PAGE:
Network Monitoring in 2020

Please note:
This is an update to an original article written in 2015. Most of the information contained in the original article is still relevent, however to ensure customer reliability, the post has been updated with current information. See the original blog post here.

Here we are again! The age old debate of if you as a website owner, should use a “professional” network monitoring service to verify your uptime is what you are getting. We’ve actually talked about this quite a bit on our website, livestreams, and even directly to customers, and our general opinion hasn’t changed in the last 5 years, but we’ll get to that.

What is Network Monitoring? Plain and simple, this is a way for you to sign up for a service, input your website domain, or server details, and the system will watch your website and notify you of any outages. Sounds great right? We’ll here’s the caveat to it.

Online most monitoring services use whats called the “ping method”. This is where the service sends out 1 packet of data to a server, and waits for a response. If it gets a response it knows the server is online. If it doesn’t, or the packet takes “too long (and each provider decides independently themselves how long is too long)”, then it assumes the server is offline.

The problem is that most providers, Spark Rack included utilize what’s called “connection tracking” or “connection filtering” services. These systems watch incoming traffic to our servers, track how often they request specific information, and if they do it more than others, that IP address gets flagged as possibly doing something it shouldn’t be, and can potentially be blocked by security software. Which will make it appear as if it’s offline, even though the system is functioning normally.

A perfect example of this actually occurred on February 20th, 2020 on one of our servers. Several customers reached out with concerns because the third party monitoring solution they were using, claimed the server was offline and unresponsive, however during that exact time, one of those customers was actively logged into his FTP account on the server, editing and making changes to his website, even though it was supposedly offline. During the supposed “outage” reported by his third party provider, there was no interruption of services on his end, in fact he was able to upload quite consistently during that entire time. The provider said his services were unavailable for approximately 1 hour, which is the exact amount of time our security software blocks a suspicious IP address for.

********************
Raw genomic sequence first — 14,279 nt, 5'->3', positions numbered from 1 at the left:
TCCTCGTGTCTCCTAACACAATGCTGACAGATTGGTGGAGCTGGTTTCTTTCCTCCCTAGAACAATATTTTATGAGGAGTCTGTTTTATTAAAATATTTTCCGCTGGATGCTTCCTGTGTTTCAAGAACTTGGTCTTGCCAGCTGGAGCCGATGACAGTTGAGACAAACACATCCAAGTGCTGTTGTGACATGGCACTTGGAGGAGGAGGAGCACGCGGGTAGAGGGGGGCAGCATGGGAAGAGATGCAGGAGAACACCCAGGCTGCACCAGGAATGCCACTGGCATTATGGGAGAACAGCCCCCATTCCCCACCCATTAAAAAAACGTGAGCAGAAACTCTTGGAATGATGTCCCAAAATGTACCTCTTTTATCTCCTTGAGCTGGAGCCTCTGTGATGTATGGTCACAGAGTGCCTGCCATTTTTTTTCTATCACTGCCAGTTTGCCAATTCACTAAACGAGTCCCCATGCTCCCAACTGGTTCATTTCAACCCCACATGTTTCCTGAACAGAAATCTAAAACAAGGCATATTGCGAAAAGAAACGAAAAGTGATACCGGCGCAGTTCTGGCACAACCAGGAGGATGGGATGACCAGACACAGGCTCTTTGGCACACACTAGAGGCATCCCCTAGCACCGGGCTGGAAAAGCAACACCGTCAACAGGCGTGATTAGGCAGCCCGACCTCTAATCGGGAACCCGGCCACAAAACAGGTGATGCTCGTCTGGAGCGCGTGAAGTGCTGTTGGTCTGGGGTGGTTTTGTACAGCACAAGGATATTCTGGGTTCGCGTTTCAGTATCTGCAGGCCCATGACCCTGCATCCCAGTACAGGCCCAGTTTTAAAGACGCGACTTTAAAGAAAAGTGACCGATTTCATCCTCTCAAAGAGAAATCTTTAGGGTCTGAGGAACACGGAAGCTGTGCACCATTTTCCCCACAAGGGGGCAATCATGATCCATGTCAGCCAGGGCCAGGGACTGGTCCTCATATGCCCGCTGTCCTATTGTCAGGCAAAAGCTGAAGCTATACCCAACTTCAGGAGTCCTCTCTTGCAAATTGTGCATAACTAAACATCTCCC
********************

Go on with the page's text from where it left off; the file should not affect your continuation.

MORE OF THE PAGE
There is another method, which is becoming increasingly popular among these providers, but also has drawbacks and potential to give incorrect information. This is called the “CURL method”. CURL is a linux software that is incredibly useful for administrators. It uses DNS (Domain Name Services) to traverse the internet and request data, post form data, pretty much do everything you might need to do. However, with CURL, it heavily relies on DNS, which means if your provider has a temporary, or longer DNS outage, this could also give you information that is factually incorrect.

Your next question is most likely going to be, well how do I know if my services are online. We have you covered on that. Our Network Status Center is designed and hosted on an internal server to server network, so it automatically bypasses all of those restrictions that other providers have to try to jump through, making it faster, more reliable and it catches issues faster than other providers, because it monitors the conditions and services in real-time.

Most people will kindly (or not so kindly) state that it’s information we provided, how do you know it’s accurate, or untampered with? To which I personally respond (as the person who actually built and coded the system our monitoring operates on). It is physically impossible for us to “tamper with”, adjust, change or falsify information shown on our status page. This information is directly reported from each server in real-time and displayed to the end user each time the page is loaded or reloaded. The only possible way for us to falsify that information would be to completely take away the status pages, and lie our a**es off… Which is not something we do, clearly as we’re very open and honest with our customers and have been since day one.

Getting back to the original point of this article. Should you use a third party network monitoring system on your Spark Rack services? Our answer is no, and we’ve clearly detailed why on several occasions. But if you absolutely, have to, or feel you need to use something other than our own internal monitoring data, it is wise to not take any stock in the information it provides you. If it says there is an outage, verify that information in our Network Center, because in most cases, our Network Center will have it posted before the third party is even aware there is an issue.

Disclaimer: This post is not directed at, or geared towards any customer, user, service, platform or provider. It is here for your information only, and to update an article we posted over 5 years ago. Any relevancy to a personal interaction or situation you may have had with Spark Rack or it’s staff does not mean this article is about, points to, or implicates you in any way.

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